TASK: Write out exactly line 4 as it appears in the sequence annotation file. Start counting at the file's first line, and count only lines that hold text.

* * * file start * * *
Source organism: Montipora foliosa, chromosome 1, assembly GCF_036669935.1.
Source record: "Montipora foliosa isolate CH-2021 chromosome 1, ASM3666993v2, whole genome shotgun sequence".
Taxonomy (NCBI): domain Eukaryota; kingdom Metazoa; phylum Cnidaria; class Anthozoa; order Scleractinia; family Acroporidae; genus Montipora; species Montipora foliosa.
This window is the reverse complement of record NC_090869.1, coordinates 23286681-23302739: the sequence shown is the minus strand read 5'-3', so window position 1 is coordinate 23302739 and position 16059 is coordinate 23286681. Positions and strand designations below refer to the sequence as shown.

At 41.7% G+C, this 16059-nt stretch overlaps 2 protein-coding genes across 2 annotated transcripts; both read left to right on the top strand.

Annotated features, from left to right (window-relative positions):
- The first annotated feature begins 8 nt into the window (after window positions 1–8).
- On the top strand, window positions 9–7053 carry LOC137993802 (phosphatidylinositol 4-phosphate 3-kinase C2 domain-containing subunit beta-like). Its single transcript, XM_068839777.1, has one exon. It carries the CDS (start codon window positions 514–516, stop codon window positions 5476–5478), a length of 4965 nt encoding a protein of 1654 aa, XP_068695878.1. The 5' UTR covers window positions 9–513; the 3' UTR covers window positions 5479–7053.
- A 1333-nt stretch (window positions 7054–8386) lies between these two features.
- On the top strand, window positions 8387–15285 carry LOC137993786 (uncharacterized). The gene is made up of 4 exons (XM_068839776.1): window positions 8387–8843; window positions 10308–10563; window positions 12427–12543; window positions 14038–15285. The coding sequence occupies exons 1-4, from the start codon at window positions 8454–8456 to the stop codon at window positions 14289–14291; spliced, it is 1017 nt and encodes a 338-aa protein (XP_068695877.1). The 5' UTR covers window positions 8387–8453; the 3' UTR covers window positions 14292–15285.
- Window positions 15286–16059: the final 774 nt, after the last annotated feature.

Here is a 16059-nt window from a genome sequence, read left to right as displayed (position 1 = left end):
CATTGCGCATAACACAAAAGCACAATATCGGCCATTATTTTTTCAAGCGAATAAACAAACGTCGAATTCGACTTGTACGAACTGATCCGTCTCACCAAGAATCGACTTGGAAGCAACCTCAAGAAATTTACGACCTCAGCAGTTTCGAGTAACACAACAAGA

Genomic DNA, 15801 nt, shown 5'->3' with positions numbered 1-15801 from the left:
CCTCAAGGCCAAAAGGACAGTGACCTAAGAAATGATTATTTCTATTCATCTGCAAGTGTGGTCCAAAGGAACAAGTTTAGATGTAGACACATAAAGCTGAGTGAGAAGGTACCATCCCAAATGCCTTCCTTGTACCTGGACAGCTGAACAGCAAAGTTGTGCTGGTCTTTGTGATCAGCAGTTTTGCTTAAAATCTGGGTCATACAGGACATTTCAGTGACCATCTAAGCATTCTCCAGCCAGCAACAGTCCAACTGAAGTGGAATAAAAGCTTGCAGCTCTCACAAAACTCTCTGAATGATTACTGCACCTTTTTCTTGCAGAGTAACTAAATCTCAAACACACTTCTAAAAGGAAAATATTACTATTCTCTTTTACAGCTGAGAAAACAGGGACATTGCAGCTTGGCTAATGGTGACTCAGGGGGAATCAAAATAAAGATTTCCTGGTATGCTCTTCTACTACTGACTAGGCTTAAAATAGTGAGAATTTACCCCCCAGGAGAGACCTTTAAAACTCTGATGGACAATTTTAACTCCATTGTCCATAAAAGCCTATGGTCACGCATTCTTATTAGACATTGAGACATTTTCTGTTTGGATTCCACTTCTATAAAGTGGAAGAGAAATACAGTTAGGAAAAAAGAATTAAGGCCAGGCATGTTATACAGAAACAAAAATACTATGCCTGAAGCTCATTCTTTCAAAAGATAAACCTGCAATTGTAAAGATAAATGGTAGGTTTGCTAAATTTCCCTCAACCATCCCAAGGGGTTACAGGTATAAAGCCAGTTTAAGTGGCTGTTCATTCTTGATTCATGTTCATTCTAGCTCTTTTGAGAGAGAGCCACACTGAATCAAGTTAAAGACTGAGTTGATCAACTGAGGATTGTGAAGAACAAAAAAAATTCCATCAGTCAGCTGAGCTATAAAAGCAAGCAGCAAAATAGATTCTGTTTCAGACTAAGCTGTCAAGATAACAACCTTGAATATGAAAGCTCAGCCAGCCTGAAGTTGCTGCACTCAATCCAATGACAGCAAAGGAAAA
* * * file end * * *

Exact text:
This window is the reverse complement of record NC_090869.1, coordinates 23286681-23302739: the sequence shown is the minus strand read 5'-3', so window position 1 is coordinate 23302739 and position 16059 is coordinate 23286681. Positions and strand designations below refer to the sequence as shown.